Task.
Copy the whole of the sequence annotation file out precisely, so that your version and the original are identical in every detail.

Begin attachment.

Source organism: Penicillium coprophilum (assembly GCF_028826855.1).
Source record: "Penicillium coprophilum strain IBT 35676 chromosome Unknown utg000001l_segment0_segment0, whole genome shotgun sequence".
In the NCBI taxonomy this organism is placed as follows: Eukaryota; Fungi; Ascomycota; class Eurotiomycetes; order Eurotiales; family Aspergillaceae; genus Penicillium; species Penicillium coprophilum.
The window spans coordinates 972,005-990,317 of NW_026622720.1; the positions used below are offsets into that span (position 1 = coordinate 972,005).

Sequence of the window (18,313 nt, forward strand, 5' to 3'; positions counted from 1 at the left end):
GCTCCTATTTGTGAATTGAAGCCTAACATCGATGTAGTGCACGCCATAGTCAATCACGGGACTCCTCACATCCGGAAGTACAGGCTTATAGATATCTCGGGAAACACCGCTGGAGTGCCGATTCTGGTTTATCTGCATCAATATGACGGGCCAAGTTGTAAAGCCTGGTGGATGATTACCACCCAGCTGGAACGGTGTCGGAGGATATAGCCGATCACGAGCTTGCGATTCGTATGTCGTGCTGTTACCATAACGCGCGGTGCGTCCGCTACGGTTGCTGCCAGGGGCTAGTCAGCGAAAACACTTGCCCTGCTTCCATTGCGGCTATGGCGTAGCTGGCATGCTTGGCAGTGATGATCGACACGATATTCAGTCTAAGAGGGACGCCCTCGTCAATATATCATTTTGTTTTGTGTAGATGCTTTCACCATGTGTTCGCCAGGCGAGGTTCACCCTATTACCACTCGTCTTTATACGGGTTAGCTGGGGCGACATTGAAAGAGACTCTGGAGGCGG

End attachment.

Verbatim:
Source organism: Penicillium coprophilum (assembly GCF_028826855.1).
Source record: "Penicillium coprophilum strain IBT 35676 chromosome Unknown utg000001l_segment0_segment0, whole genome shotgun sequence".
In the NCBI taxonomy this organism is placed as follows: Eukaryota; Fungi; Ascomycota; class Eurotiomycetes; order Eurotiales; family Aspergillaceae; genus Penicillium; species Penicillium coprophilum.
The window spans coordinates 972,005-990,317 of NW_026622720.1; the positions used below are offsets into that span (position 1 = coordinate 972,005).

Sequence of the window (18,313 nt, forward strand, 5' to 3'; positions counted from 1 at the left end):
GCTCCTATTTGTGAATTGAAGCCTAACATCGATGTAGTGCACGCCATAGTCAATCACGGGACTCCTCACATCCGGAAGTACAGGCTTATAGATATCTCGGGAAACACCGCTGGAGTGCCGATTCTGGTTTATCTGCATCAATATGACGGGCCAAGTTGTAAAGCCTGGTGGATGATTACCACCCAGCTGGAACGGTGTCGGAGGATATAGCCGATCACGAGCTTGCGATTCGTATGTCGTGCTGTTACCATAACGCGCGGTGCGTCCGCTACGGTTGCTGCCAGGGGCTAGTCAGCGAAAACACTTGCCCTGCTTCCATTGCGGCTATGGCGTAGCTGGCATGCTTGGCAGTGATGATCGACACGATATTCAGTCTAAGAGGGACGCCCTCGTCAATATATCATTTTGTTTTGTGTAGATGCTTTCACCATGTGTTCGCCAGGCGAGGTTCACCCTATTACCACTCGTCTTTATACGGGTTAGCTGGGGCGACATTGAAAGAGACTCTGGAGGCGG